Press Kits: Separating the Amateurs from the Professionals
On March 29, 2017 | 0 Comments

By Mari Selby

Marshall McCluhan said, “We shape our tools and thereafter our tools shape us.”

Your press kit – or media kit ­– is a tool. It’s your chance to shape how you want to be perceived and received. Media kits are sent out along with your book to reviewers, interviewers, for possible speaking venues, or even book signings. Professionals take the time to develop a kit to demonstrate their professionalism, show consideration for the person receiving their message, and be prepared for the interviews that result. Amateurs think their book says it all and that should be enough for anyone and act as if they are the center of the media’s universe.

When you do begin to build a kit, remember that the primary purpose of a kit is to make it easy for an editor, or producer, or radio host to find and use what they need, so he or she won’t be able to pass on your pitch. Over the years, numerous Selby ink contacts have compared our kits to big publishers, and they’ve said how much the press kits help them.

Traditionally, in printed form, a media kit is held together by a paper report cover. Your books cover goes on the front as either a postcard or printout. That way, your book and media kit will not be separated from each other. In the digital form, all pieces of the kit must be a PDF. And this digital version is what goes on your website. Get creative. Find a design that is a match for your book. Some authors create video media kits.

You can be creative with the contents of each element of a kit. However, there are six essential elements to any kit, and each piece is only one page. Once you receive reviews, awards notices, or articles, these also go into the kit.

  1. Author Bio: Writing your bio is your chance to be seen the way you choose and the best way for an interviewer to get to know you personally. Start from where you were born and what it was like growing up in that location. Then include details from childhood challenges to adult accomplishments. Conclude the bio with a few tidbits about writing the book and where you live now.
  1. Curriculum Vitae or CV: Not every author needs a CV. However, if you have written anything that needs substantiation, then you will need a CV. Or if you want to speak professionally, you will need a CV. A CV lists education and work experience and your achievements, awards, honors, and publications. Even a CV is just one page with only your most current information.
  1. Praise Page: Praise equals endorsements or testimonials for you and your book. Reviews are published for the public. An endorsement is a few sentences; a review may be a few paragraphs. Soliciting endorsements takes time and contacts, but is worth the effort. Praise from a known writer connotes validity for your work and attracts more readers. Encouragement from family and friends is helpful. Selby ink’s rule of thumb is that you can never have too many endorsements. However, only the more well-known endorsers go on your Praise page. The rest can be placed on your website.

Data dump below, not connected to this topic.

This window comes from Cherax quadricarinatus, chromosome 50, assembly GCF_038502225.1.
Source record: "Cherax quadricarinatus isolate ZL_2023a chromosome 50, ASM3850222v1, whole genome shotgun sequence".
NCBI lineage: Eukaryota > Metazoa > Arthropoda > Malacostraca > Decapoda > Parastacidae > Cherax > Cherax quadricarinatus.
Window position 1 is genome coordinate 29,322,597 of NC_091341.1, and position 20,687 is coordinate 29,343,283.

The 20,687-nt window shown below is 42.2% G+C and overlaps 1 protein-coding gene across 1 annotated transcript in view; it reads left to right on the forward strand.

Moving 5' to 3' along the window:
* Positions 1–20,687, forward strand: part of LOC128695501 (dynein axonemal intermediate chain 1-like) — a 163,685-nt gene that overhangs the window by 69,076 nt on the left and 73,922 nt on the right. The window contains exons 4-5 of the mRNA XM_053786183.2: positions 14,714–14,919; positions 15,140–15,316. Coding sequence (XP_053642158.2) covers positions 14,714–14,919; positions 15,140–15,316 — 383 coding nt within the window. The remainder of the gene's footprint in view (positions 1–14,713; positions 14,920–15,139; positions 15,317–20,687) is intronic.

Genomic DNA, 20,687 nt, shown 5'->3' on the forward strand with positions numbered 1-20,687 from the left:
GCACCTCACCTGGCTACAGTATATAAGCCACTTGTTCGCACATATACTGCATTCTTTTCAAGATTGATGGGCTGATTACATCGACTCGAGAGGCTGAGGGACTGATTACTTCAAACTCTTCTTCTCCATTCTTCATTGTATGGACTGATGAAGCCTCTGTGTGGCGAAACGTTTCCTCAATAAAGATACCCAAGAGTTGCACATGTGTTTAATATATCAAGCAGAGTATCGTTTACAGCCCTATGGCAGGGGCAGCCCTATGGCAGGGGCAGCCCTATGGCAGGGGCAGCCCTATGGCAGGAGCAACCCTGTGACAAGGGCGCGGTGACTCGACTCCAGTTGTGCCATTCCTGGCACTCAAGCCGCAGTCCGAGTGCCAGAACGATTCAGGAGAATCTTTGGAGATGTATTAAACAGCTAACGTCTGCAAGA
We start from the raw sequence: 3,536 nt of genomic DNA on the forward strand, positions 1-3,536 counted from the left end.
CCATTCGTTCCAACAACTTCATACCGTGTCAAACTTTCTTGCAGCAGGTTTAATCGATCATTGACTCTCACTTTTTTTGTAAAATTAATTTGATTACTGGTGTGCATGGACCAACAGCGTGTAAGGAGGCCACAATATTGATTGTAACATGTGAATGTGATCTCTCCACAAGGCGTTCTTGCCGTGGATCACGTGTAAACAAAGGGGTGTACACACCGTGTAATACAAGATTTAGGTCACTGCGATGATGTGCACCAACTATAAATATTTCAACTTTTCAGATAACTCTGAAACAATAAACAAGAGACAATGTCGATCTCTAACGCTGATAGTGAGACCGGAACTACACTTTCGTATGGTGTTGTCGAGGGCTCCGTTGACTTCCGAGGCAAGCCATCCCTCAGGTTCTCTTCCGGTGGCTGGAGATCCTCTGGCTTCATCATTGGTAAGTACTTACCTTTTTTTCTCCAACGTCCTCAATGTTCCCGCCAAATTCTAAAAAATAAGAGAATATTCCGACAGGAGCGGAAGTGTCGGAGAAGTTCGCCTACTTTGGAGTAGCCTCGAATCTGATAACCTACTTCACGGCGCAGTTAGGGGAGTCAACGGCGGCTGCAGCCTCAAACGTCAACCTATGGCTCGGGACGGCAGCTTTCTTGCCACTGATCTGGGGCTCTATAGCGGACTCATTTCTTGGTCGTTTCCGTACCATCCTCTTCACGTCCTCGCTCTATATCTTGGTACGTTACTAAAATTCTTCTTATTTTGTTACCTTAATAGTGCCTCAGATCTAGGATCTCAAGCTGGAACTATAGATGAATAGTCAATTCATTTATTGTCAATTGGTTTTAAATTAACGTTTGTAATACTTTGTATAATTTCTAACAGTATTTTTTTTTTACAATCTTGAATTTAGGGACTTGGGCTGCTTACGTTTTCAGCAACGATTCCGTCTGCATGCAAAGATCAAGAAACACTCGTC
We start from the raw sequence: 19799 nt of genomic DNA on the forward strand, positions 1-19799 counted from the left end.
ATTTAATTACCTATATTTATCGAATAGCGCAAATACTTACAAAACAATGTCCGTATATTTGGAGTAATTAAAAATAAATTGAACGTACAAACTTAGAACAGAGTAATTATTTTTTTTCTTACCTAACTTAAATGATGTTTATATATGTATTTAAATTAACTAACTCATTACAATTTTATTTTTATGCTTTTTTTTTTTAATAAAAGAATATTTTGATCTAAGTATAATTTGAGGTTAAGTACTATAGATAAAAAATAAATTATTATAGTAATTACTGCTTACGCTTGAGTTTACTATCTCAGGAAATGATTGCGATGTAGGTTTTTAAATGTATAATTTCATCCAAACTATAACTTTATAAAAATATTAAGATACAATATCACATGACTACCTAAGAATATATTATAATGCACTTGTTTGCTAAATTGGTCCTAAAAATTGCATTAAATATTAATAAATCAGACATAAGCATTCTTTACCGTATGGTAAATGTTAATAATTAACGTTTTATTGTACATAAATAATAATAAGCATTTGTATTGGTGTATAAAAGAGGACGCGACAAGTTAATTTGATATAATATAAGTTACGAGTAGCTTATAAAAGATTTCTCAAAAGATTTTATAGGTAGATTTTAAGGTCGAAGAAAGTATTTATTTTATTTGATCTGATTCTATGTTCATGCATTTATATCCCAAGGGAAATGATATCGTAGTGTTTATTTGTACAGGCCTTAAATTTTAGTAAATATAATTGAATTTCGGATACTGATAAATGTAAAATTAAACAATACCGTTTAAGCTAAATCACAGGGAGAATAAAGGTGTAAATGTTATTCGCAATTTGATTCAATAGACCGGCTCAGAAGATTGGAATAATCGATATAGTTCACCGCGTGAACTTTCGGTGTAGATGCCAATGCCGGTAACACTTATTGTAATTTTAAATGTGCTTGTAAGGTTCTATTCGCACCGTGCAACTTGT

1. Pitch Point Sheet: Some people in the industry refer to this as a sell sheet. The points included on this sheet are the core messages of your book. They can be talking points or the key elements to workshops you offer. Your book’s cover, ordering details, ISBN, and contact info also go on this one sheet. Our authors often use their pitch point sheets blown up as posters for events.
  1. Interview Questions: This is a list of 10 to 15 questions you can write up to cover the key points of your message. The first question is what qualifies you to write this book. The questions in between offer insights into the book that entice readers to pick up the book and inspire great interviews. The last questions include what one can learn from your website.
  1. Press Release: These are questions you focus on when writing a press release: What makes your message or your book newsworthy? Why should the media pay attention to you?

If you are already famous, all you need is to send out a press release as an announcement. However, if you are still building your brand and name, this is your chance to grab the attention that will develop awareness of you and your book. Then there is the question: How many press releases do you need? The first one is to announce the launch of the book. And then the next ones are capitalizing on media or awards you have received.

Editors sigh when they contrast our kits to those they receive with no media kit and barely a cover letter with, “Amateurs packages go in our circular file; however, professionals make our day by giving us what we need.”

Avoid the editor’s and interviewer’s circular file. Separate yourself from those amateurs and be noticed for your professionalism and your message. Take the time to create the best press kit you can. Then you will have a better chance at receiving the attention your project deserves. Final question: Do you have a media page on your website? If not, then create a page there today.

© March 2017, Mari Selby


Mari Selby

MARI SELBY founded Selby ink in 1998 after working for a small publisher where she was successful in improving their sales from 20,000 books to over 100,000 books in one year. Prior to being a publicist Mari was a family therapist in private practice for almost 20 years.


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